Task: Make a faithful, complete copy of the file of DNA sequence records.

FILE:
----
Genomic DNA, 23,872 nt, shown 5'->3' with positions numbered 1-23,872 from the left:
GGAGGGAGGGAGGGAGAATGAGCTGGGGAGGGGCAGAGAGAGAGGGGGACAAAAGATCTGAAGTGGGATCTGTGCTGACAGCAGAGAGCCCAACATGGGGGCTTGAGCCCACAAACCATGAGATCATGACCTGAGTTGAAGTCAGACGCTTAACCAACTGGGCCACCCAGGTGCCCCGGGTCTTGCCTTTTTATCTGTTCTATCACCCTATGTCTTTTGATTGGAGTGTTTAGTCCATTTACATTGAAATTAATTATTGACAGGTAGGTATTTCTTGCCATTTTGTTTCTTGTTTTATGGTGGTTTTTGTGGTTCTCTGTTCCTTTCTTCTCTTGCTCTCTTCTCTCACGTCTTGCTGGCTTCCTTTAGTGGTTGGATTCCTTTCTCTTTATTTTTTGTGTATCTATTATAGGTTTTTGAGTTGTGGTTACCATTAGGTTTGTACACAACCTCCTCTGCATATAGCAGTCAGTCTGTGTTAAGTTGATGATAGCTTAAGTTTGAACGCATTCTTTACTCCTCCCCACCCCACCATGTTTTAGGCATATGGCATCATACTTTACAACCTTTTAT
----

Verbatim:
Genomic DNA, 23,872 nt, shown 5'->3' with positions numbered 1-23,872 from the left:
GGAGGGAGGGAGGGAGAATGAGCTGGGGAGGGGCAGAGAGAGAGGGGGACAAAAGATCTGAAGTGGGATCTGTGCTGACAGCAGAGAGCCCAACATGGGGGCTTGAGCCCACAAACCATGAGATCATGACCTGAGTTGAAGTCAGACGCTTAACCAACTGGGCCACCCAGGTGCCCCGGGTCTTGCCTTTTTATCTGTTCTATCACCCTATGTCTTTTGATTGGAGTGTTTAGTCCATTTACATTGAAATTAATTATTGACAGGTAGGTATTTCTTGCCATTTTGTTTCTTGTTTTATGGTGGTTTTTGTGGTTCTCTGTTCCTTTCTTCTCTTGCTCTCTTCTCTCACGTCTTGCTGGCTTCCTTTAGTGGTTGGATTCCTTTCTCTTTATTTTTTGTGTATCTATTATAGGTTTTTGAGTTGTGGTTACCATTAGGTTTGTACACAACCTCCTCTGCATATAGCAGTCAGTCTGTGTTAAGTTGATGATAGCTTAAGTTTGAACGCATTCTTTACTCCTCCCCACCCCACCATGTTTTAGGCATATGGCATCATACTTTACAACCTTTTAT